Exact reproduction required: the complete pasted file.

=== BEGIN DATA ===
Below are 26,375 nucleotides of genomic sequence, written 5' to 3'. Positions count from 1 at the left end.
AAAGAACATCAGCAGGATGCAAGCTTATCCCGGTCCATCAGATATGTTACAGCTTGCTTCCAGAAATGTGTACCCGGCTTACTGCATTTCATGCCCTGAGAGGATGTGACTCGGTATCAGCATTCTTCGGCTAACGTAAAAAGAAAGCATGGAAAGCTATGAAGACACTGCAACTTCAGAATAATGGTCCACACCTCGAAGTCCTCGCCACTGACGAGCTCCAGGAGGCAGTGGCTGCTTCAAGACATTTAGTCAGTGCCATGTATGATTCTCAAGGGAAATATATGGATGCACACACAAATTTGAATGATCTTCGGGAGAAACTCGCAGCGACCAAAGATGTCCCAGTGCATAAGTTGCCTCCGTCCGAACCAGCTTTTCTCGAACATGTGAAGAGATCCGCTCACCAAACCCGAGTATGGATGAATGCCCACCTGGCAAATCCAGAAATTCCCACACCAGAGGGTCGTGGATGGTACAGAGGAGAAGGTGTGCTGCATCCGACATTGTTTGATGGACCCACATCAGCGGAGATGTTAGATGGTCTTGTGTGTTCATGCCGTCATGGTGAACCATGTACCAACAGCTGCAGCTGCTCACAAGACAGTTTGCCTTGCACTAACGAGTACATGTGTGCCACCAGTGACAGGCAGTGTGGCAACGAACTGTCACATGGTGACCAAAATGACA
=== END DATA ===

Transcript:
Below are 26,375 nucleotides of genomic sequence, written 5' to 3'. Positions count from 1 at the left end.
AAAGAACATCAGCAGGATGCAAGCTTATCCCGGTCCATCAGATATGTTACAGCTTGCTTCCAGAAATGTGTACCCGGCTTACTGCATTTCATGCCCTGAGAGGATGTGACTCGGTATCAGCATTCTTCGGCTAACGTAAAAAGAAAGCATGGAAAGCTATGAAGACACTGCAACTTCAGAATAATGGTCCACACCTCGAAGTCCTCGCCACTGACGAGCTCCAGGAGGCAGTGGCTGCTTCAAGACATTTAGTCAGTGCCATGTATGATTCTCAAGGGAAATATATGGATGCACACACAAATTTGAATGATCTTCGGGAGAAACTCGCAGCGACCAAAGATGTCCCAGTGCATAAGTTGCCTCCGTCCGAACCAGCTTTTCTCGAACATGTGAAGAGATCCGCTCACCAAACCCGAGTATGGATGAATGCCCACCTGGCAAATCCAGAAATTCCCACACCAGAGGGTCGTGGATGGTACAGAGGAGAAGGTGTGCTGCATCCGACATTGTTTGATGGACCCACATCAGCGGAGATGTTAGATGGTCTTGTGTGTTCATGCCGTCATGGTGAACCATGTACCAACAGCTGCAGCTGCTCACAAGACAGTTTGCCTTGCACTAACGAGTACATGTGTGCCACCAGTGACAGGCAGTGTGGCAACGAACTGTCACATGGTGACCAAAATGACA